A Halloween Fable or Further Adventures in The Wonderful World of Steve
I have to confess right up front, I have never been a big fan of Halloween. As a kid growing up in Cairo, Illinois, I hated the idea of wearing costumes, and I wasn’t too fond of candy. I should explain. My father owned a supermarket and my aunt a confectionary/variety store. I was surrounded by candy and costumes all year long; no surprise that I craved neither. From the time I was old enough to count change, I worked behind the candy counter in the confectionary. The candy was sold in bulk and displayed in huge glass cases. I can’t tell you how many pounds of candy corn and chocolate-covered marshmallows I scooped into paper bags. When I wasn’t bagging candy, I sold Halloween outfits and creepy masks. Costumes lose their charm after you wrap so many skeleton suits, Cinderella dresses, and Frankenstein faces.
Then, there was the trick angle. My dad and aunt had adjoining glass storefronts that stretched out for half a block. Kids loved soaping those windows from top to bottom and side to side using huge bars of P and G laundry soap—the waxiest kind. Guess who got to help cleaning off the wax the next day? One more reason for my bah humbug attitude toward Halloween.
Many years later, I moved to Old Town, met Steve and Lucy Weiss, and was exposed to a whole different concept of what that holiday could be. Here’s what I mean.
A Halloween Fantasy Party in the Wonderful World of Steve
On October 31, Norman and I were walking the crooked streets of Old Town—our destination: North Park and Menomonee. When we got there, the landscape changed. The quaint old houses had disappeared and before us, was a ghostly Brigadoon, now called Weissadoon, aka the haunted house of Steve. (For those of you not familiar with Brigadoon, it is a mysterious Scottish village that appears for only one day every hundred years, though for the villagers, the passing of each century seems no longer than one night.)
Weissadoon, aka The Haunted House of Steve
But, I digress. Back on Menomonee, the lovely Christina waited at the gate. She held a human skull from which a dismembered hand beckoned us inside. A dilemma. To enter, or not to enter? If we hestitated our chance would be lost, for after tonight, Weissadoon would go back into the mists of time—or more accurately into the artificial fog machine and Steve’s garage. But, what the heck. It is Halloween and we knew all along we were going in. The hesitation was just to provide a little suspense.
- Christina guards the gate to "Weissadoon"
Inside, Count Dracula, Wicked Witch Lucy W., and Innocent Child Isabel (also a W. and a refugee from the court of Marie Antoinette) were waiting to entice us with magic potions and forbidden foods. Straight away, we were given pointed sticks with which to spear hot dogs for sacrifice in the bonfire (in lieu of virgins, there being none available). We drank powerful ales and blood red wine as we mingled with various and assorted pagan revelers.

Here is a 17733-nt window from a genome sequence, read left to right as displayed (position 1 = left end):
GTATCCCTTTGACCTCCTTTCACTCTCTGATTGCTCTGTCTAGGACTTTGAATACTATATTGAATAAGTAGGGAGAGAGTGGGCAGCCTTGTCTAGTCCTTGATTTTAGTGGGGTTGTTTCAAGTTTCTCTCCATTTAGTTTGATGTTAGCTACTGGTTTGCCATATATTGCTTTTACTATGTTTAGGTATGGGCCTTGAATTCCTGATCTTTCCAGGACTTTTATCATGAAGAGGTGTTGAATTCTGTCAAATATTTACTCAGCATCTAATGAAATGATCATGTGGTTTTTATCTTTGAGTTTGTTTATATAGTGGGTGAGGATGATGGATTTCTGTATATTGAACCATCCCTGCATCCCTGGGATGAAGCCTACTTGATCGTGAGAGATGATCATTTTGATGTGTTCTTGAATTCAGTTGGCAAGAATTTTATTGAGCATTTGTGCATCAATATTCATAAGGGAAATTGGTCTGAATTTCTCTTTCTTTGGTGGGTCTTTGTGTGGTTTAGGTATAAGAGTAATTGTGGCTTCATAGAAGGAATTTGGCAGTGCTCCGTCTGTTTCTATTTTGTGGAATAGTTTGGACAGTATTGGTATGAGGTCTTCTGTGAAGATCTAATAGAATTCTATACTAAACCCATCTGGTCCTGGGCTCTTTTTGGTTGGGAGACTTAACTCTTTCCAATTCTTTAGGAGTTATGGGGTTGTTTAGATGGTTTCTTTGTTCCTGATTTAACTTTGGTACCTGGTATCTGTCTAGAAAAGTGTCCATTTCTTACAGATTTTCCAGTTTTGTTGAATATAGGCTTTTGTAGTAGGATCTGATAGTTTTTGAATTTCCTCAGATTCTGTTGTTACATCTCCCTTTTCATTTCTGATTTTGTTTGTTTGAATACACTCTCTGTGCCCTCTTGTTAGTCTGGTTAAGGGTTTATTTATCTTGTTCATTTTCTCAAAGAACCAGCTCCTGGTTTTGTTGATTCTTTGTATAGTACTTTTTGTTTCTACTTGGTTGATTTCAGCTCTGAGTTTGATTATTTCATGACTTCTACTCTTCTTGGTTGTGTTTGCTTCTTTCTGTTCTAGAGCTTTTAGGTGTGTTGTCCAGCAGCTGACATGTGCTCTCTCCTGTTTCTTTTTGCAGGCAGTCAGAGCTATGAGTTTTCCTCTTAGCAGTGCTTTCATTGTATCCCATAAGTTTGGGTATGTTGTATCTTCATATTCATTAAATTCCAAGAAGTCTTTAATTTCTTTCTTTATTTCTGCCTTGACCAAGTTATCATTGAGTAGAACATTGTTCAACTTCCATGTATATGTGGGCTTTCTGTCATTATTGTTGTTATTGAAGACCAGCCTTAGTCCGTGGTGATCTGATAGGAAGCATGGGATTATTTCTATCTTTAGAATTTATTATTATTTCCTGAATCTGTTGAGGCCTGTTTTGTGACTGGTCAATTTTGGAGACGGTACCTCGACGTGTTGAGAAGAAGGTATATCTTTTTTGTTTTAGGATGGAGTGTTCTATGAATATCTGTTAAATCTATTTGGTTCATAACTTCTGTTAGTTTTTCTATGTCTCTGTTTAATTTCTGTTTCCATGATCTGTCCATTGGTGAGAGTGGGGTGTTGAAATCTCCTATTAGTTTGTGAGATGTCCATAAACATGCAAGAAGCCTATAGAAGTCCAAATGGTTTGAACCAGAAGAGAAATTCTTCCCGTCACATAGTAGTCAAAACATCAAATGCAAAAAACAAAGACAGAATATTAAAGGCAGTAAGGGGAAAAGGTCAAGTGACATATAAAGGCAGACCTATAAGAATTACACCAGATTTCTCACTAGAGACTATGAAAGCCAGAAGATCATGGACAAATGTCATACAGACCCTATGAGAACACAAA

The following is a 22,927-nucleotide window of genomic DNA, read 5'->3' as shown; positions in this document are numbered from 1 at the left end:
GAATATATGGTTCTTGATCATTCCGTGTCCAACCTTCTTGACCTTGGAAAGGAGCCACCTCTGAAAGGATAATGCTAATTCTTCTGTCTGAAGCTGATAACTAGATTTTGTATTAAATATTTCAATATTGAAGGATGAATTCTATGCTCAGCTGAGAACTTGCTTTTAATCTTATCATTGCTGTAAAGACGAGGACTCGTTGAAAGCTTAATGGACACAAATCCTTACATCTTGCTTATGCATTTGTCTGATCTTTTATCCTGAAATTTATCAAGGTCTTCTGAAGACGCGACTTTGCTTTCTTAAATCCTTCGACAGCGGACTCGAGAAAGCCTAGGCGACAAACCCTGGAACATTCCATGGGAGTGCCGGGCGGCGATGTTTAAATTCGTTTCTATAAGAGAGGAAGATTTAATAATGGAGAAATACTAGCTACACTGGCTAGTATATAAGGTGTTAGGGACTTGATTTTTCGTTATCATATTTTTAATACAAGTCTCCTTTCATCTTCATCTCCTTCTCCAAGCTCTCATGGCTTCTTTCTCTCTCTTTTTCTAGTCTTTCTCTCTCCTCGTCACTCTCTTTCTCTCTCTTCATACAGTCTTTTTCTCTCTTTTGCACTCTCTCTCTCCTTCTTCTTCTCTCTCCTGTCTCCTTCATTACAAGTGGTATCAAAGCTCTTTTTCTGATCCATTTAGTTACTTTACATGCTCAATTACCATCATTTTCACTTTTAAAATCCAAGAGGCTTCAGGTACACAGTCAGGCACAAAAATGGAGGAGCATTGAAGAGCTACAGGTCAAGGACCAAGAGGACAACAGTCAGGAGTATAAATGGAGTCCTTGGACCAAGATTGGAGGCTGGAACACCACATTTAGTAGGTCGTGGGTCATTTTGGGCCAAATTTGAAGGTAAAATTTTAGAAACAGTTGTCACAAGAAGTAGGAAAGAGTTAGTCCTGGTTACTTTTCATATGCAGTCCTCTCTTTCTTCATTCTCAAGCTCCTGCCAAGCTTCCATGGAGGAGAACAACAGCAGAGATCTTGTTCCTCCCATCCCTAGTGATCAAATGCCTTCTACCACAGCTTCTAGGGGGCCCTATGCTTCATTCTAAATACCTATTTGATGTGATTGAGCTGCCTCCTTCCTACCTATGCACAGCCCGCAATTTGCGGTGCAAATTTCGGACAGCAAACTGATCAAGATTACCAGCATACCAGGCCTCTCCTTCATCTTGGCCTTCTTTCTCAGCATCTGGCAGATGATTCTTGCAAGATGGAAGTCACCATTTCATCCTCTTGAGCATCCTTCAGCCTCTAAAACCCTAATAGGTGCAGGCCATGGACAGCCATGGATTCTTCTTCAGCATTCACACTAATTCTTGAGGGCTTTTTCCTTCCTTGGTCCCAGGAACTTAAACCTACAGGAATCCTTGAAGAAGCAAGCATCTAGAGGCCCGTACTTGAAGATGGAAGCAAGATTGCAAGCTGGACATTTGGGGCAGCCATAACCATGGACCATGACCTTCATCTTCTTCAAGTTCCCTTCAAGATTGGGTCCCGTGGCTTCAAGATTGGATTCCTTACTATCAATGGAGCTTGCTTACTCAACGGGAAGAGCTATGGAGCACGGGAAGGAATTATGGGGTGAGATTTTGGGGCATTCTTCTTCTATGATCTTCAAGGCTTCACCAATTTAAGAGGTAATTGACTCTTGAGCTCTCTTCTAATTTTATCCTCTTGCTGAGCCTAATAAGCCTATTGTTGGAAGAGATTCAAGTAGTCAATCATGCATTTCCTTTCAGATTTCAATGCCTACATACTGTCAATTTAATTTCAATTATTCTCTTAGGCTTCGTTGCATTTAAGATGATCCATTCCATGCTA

Count Dracula, Wicked Witch Lucy W, Innocent Child Isabel, and Creepy Creature
We were beguiled by the enchanting Candace, regaled with spooky tales of Halloweens past by the luscious Lucy B (not to be confused with Witch Lucy), and chased around the premises by the headless Riley. This was pretty scary stuff. And should we succumb to the terrors confronting us, the dastardly Doctor Charley was on hand to revive us.
Pagan revelers: Enchanting Candace, Plain Old Shirley, and Wicked Witch Lucy W
Dastardly Doctor Charley
Presiding over all the drinking and debauchery (albeit very tame debauchery) were the beneficent Steve--master of the world of Weissadoon, Innocent Isabel, Wicked Witch Lucy, and the evil Count Dracula, a New York import.
Scary, but Beneficent Steve. Boooooooooooo!
The Child Isabel (do not be taken in by her innocent looks, she's really a sorceress).
The Evil Count Dracula
It was a spectacular evening. Spiders crawled up silken webs, dismembered parts hovered , smoke filled the air, spirits howled, fog engulfed us. All of my Halloween dislikes went up in flames with the hot dogs. This was magical, and I wanted to stay in Weissadoon for a hundred years. But it was not to be. At twelve o'clock, Steve clapped his hands and everything disappeared--pagan revelers, bonfire, spider webs, dismembered parts, Count Dracula, Wicked Witch W., Innocent Child, Enchanting Candace, Luscious Lucy, Headless Riley, Dastardly Doctor Charley--all gone. All but two ghouls sent by Steve to offer Norman and me safe passage back to Crilly Court. (I told you he was beneficent.)
Mr. and Mrs. Frankenstein
And now we wait for next October 31 , when we will again walk up North Park to Menomonee, in the hope that Weissadoon will reappear; and that Christina will be standing at the gate to grant us entry. Until then, stay safe, my friends. And watch out for pagan revelers, for we are among you.
Beware of pagan revelers. Just kidding, it's only Norman in a pumpkin shell.
Filed under: Living in Interesting Times